- Marc Bayard looks at the partnership between the labor movement and black workers, highlighting the potential for black worker to help rejuvenate and transform the labor movement into the ultimate force for the working class and civil rights.
- Linda Burnham examines the jobs crisis facing African American women and explains how low wages trap black women, together with their families and communities, in cycles of economic distress.
- Steven Pitts writes about the broader context in which to view the black jobs crisis and analyzes the prevalence of low-wage work among black workers, especially in the current age of inequality.
- Sean Thomas-Breitfeld provides examples of on-the-ground work and recommendations for funders, drawn from an analysis of in-depth interviews with community organizers, national experts and funders.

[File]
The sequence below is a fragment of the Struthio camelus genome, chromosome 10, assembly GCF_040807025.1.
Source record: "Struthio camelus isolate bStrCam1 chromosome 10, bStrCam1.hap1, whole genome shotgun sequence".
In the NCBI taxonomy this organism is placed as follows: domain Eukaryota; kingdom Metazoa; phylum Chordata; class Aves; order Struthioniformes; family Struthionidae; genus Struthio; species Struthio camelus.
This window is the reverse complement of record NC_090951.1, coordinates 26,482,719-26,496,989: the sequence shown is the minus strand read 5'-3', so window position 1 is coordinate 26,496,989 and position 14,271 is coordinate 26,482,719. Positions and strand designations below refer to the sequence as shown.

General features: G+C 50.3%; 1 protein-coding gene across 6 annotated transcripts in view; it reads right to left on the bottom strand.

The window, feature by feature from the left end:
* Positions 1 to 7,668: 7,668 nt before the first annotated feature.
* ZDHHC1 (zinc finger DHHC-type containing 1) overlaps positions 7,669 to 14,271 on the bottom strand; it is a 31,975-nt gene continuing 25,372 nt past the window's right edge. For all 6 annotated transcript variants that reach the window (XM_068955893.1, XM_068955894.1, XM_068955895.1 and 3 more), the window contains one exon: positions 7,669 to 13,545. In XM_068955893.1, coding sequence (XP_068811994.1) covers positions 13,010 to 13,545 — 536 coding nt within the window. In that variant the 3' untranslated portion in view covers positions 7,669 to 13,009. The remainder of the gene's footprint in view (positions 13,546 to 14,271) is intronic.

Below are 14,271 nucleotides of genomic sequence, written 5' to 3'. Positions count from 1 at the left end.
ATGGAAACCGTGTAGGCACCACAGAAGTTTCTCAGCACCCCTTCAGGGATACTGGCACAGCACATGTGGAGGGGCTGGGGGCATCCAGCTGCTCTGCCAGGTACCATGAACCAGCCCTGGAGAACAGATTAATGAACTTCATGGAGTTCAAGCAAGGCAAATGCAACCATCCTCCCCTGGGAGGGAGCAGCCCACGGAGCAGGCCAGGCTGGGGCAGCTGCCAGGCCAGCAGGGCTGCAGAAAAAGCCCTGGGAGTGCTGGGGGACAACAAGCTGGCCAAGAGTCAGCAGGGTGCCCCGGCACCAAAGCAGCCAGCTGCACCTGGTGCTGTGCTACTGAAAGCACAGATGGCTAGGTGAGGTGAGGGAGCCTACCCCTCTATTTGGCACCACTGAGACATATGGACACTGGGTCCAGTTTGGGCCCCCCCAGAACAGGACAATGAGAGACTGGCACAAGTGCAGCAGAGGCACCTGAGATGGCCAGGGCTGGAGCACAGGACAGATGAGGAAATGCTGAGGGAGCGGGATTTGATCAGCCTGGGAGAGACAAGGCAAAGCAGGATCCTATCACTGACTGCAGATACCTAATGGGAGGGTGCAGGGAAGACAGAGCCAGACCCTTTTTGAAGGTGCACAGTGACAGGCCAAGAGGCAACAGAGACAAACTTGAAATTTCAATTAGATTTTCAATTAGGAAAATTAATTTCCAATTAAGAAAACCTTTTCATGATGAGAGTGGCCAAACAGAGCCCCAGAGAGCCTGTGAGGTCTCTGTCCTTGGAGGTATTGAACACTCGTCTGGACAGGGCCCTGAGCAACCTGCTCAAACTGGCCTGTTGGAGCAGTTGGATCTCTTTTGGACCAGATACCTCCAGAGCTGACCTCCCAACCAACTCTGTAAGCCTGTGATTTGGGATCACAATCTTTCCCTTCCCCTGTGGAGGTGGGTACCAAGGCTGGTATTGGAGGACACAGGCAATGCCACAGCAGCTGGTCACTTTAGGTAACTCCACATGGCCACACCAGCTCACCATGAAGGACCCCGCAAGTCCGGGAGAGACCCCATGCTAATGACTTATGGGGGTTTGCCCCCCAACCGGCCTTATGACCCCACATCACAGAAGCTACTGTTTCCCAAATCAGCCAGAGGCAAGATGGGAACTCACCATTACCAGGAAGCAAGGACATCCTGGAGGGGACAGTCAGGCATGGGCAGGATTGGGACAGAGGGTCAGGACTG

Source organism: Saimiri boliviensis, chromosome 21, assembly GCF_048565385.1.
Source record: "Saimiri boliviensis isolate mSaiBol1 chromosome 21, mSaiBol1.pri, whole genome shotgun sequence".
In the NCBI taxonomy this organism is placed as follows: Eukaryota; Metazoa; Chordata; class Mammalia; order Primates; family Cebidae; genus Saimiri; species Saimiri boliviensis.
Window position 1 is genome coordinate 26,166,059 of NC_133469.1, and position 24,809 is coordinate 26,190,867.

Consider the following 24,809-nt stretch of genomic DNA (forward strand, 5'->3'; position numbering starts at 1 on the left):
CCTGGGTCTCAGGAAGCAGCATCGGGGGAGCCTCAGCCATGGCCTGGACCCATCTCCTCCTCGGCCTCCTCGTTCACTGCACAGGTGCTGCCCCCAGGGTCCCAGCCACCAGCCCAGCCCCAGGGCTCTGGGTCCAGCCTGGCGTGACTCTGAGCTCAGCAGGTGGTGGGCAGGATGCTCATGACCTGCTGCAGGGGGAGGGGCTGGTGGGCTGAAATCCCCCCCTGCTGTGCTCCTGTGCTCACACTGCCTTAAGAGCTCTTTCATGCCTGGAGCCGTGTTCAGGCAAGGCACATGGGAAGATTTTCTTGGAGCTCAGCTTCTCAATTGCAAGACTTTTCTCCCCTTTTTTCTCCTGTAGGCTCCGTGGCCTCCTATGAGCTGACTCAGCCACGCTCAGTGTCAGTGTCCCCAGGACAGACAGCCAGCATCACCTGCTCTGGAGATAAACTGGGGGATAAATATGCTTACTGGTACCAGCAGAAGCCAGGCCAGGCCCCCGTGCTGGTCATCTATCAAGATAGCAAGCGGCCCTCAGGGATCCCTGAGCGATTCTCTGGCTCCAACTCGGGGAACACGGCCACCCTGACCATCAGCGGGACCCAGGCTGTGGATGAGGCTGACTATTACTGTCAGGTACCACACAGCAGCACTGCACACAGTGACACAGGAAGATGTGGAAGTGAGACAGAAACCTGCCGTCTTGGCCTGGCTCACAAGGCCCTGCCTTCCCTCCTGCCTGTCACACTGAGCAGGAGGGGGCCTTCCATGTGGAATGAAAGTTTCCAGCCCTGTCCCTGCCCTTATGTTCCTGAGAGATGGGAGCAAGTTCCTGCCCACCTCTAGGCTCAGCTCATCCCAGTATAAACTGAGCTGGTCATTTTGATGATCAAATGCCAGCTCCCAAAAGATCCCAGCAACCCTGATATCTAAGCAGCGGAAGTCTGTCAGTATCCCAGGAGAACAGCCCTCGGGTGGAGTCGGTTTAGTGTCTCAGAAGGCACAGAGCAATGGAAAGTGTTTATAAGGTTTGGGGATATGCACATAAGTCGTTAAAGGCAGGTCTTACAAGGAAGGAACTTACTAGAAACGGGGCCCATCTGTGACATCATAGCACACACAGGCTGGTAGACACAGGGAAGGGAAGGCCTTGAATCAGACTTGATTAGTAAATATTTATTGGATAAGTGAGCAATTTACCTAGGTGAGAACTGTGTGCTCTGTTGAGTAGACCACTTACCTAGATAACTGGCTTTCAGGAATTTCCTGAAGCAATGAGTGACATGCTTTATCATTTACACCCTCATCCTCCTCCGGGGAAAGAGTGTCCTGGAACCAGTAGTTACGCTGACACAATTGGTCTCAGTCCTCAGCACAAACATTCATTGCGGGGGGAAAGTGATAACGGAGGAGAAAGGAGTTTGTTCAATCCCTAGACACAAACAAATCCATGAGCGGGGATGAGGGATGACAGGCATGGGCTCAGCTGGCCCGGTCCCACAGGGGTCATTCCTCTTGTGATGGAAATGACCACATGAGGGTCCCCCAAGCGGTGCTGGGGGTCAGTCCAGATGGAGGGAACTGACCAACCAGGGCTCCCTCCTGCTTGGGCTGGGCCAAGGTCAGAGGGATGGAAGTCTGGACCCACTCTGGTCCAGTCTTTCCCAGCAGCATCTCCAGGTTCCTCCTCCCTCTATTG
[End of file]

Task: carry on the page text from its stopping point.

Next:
A hand-lettered placard, reading “McDonald’s: Stop Fooling Around, $15 and a union,” caught the spirit of the crowd of at least 3,000 protestors in Chicago for a march to a McDonald’s restaurant in the downtown Loop area connected to the Chicago Board of Trade. In 236 cities in the U.S. and roughly 100 more around the world from Sao Paulo to New Zealand and from Glasgow to Tokyo, according to protest spokespeople, fast food and other low-wage workers joined together to pressure employers like McDonald’s to raise their workers’ pay.